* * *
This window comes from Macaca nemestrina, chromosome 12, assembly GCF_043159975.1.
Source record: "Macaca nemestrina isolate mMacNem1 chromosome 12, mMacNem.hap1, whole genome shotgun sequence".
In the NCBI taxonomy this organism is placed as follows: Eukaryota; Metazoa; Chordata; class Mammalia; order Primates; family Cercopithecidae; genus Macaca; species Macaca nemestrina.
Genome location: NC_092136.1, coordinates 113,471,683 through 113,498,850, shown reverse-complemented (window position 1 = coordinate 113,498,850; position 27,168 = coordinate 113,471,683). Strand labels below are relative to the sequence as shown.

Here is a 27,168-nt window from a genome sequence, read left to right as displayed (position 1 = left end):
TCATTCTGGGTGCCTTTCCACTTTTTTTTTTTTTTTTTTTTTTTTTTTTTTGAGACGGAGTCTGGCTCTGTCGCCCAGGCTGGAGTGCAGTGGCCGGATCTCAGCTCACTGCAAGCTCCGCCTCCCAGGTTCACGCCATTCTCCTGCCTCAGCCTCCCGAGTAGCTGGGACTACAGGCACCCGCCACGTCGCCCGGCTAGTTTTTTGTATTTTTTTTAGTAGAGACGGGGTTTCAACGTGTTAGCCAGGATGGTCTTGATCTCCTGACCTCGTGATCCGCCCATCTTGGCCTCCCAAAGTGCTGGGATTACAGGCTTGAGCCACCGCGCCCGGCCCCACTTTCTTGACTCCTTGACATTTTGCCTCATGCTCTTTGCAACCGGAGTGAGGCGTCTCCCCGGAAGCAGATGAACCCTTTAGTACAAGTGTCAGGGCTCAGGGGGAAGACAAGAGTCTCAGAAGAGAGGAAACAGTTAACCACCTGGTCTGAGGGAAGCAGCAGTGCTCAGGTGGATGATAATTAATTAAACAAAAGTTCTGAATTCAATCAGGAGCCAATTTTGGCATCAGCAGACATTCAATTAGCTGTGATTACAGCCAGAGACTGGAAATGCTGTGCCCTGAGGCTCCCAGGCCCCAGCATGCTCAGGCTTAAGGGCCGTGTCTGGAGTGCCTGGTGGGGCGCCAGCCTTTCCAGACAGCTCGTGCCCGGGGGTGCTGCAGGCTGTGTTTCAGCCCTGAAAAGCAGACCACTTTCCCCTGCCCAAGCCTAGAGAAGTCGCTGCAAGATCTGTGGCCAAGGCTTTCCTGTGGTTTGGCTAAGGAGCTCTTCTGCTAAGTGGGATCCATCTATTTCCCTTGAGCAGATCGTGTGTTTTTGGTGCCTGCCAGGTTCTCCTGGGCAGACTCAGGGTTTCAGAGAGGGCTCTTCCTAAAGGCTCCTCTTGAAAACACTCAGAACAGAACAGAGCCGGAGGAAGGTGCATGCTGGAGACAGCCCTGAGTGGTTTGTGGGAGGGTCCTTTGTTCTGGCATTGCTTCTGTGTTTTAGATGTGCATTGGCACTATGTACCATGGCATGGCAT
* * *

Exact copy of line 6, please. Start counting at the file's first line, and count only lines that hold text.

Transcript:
TCATTCTGGGTGCCTTTCCACTTTTTTTTTTTTTTTTTTTTTTTTTTTTTTGAGACGGAGTCTGGCTCTGTCGCCCAGGCTGGAGTGCAGTGGCCGGATCTCAGCTCACTGCAAGCTCCGCCTCCCAGGTTCACGCCATTCTCCTGCCTCAGCCTCCCGAGTAGCTGGGACTACAGGCACCCGCCACGTCGCCCGGCTAGTTTTTTGTATTTTTTTTAGTAGAGACGGGGTTTCAACGTGTTAGCCAGGATGGTCTTGATCTCCTGACCTCGTGATCCGCCCATCTTGGCCTCCCAAAGTGCTGGGATTACAGGCTTGAGCCACCGCGCCCGGCCCCACTTTCTTGACTCCTTGACATTTTGCCTCATGCTCTTTGCAACCGGAGTGAGGCGTCTCCCCGGAAGCAGATGAACCCTTTAGTACAAGTGTCAGGGCTCAGGGGGAAGACAAGAGTCTCAGAAGAGAGGAAACAGTTAACCACCTGGTCTGAGGGAAGCAGCAGTGCTCAGGTGGATGATAATTAATTAAACAAAAGTTCTGAATTCAATCAGGAGCCAATTTTGGCATCAGCAGACATTCAATTAGCTGTGATTACAGCCAGAGACTGGAAATGCTGTGCCCTGAGGCTCCCAGGCCCCAGCATGCTCAGGCTTAAGGGCCGTGTCTGGAGTGCCTGGTGGGGCGCCAGCCTTTCCAGACAGCTCGTGCCCGGGGGTGCTGCAGGCTGTGTTTCAGCCCTGAAAAGCAGACCACTTTCCCCTGCCCAAGCCTAGAGAAGTCGCTGCAAGATCTGTGGCCAAGGCTTTCCTGTGGTTTGGCTAAGGAGCTCTTCTGCTAAGTGGGATCCATCTATTTCCCTTGAGCAGATCGTGTGTTTTTGGTGCCTGCCAGGTTCTCCTGGGCAGACTCAGGGTTTCAGAGAGGGCTCTTCCTAAAGGCTCCTCTTGAAAACACTCAGAACAGAACAGAGCCGGAGGAAGGTGCATGCTGGAGACAGCCCTGAGTGGTTTGTGGGAGGGTCCTTTGTTCTGGCATTGCTTCTGTGTTTTAGATGTGCATTGGCACTATGTACCATGGCATGGCAT